“I have only just a minute, Only sixty seconds in it. Forced upon me, can’t refuse it.
Didn’t seek it, didn’t choose it. But it’s up to me to use it. I must suffer if I lose it. Give account if I abuse it.
Just a tiny little minute, but eternity is in it.”
–Congressman Elijah Cummings
Sept. 4, 2019, was the last time I saw Congressman Elijah Cummings in person, and it may have been at one of his last public events.
I saw him at Beth Tfiloh, an Orthodox synagogue near my home, where he participated in a town hall discussion about the future of Baltimore. In partnership with Liberty Grace Church of God, Rabbi Mitchell Wohlberg, Reverend Terris King, Sen. Ben Cardin and Congressman Cummings, the forum was an opportunity to highlight the collaboration between faith leaders, and a recognition that breaking down barriers is just one step on the path toward building a better Baltimore.
When I saw a member of his staff that night, he told me that Rep. Cummings almost didn’t attend the gathering because he wasn’t feeling well. It’s enormously important that even though he was clearly uncomfortable and struggling with his health, he thought it important to participate in the Town Hall.
Surely not for the first time, Rep. Cummings said that night, “Diversity is our promise.” And, he meant it. Even a scant survey of the tweets and social media posts in his memory demonstrate the scope, breadth and depth of his relationships.
He was profoundly rooted in Baltimore — not just the City, but in the county and the entire region he represented, both in the Statehouse and in Congress. White people, black people, brown people, young people, older people, people of all faith traditions and individuals from all parts of the country are feeling the profound loss of this moral leader.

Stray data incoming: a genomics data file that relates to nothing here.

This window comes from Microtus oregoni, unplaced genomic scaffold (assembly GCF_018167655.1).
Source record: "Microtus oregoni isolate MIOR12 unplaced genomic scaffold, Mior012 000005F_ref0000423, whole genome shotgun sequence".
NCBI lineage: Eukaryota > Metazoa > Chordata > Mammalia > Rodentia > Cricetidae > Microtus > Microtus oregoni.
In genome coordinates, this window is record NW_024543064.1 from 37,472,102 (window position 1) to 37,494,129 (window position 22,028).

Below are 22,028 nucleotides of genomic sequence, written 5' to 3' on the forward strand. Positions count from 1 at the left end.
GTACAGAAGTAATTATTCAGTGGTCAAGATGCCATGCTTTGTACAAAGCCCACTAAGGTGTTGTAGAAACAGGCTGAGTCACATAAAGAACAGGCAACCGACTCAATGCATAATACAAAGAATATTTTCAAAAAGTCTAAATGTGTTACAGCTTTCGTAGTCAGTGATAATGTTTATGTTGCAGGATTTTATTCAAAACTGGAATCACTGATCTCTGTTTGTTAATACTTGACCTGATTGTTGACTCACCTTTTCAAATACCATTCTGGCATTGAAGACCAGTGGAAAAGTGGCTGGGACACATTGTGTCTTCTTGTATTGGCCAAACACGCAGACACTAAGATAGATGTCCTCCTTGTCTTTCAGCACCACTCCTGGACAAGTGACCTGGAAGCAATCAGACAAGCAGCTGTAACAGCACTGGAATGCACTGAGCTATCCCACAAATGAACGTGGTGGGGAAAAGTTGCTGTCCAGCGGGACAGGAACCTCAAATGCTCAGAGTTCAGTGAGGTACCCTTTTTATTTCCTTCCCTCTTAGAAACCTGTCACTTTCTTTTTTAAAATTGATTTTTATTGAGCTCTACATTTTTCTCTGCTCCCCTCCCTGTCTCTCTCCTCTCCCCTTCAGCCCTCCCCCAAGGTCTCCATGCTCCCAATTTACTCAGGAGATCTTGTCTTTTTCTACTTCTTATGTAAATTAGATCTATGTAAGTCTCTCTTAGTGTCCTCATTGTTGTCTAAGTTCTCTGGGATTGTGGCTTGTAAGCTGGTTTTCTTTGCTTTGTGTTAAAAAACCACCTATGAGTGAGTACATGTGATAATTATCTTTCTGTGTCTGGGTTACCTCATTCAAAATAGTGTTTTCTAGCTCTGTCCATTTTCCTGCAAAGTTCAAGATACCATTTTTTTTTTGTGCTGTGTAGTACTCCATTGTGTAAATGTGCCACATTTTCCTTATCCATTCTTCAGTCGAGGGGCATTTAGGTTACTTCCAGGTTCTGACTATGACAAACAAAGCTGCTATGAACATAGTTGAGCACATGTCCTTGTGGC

I heard him speak numerous times and he was always appealing to the “better angels of our nature,” by exhorting, “We can do better.” One left a gathering with Rep. Cummings inspired, and he had the unique gift as a public speaker who could simultaneously call out our shortcomings and inspire us to be better and to do better – not just for today, but for the future.
The night at Beth Tfiloh he repeated a quote that was a favorite of his, “Our children are our living messages we send to a future we will never see.”
When I heard the news this morning that Rep. Cummings had passed away, I wanted to stay in my pajamas and connect with others who were mourning. But then I remembered — that we can be better. So I showered, got dressed and headed off to the elementary school that I was scheduled to visit, albeit a bit late for my appointment.
When I explained my tardiness, the principal nodded, and I think she truly understood. When I departed, I looked up at the U.S. and Maryland flags, which were flying at half-staff, and I knew that she really did understand.
While the world is a bit darker and will feel his absence, let us all keep the memory of Congressman Elijah Cummings alive by fighting for those most in need among us. May his family and friends find comfort in the days and weeks ahead, and may his memory be a blessing.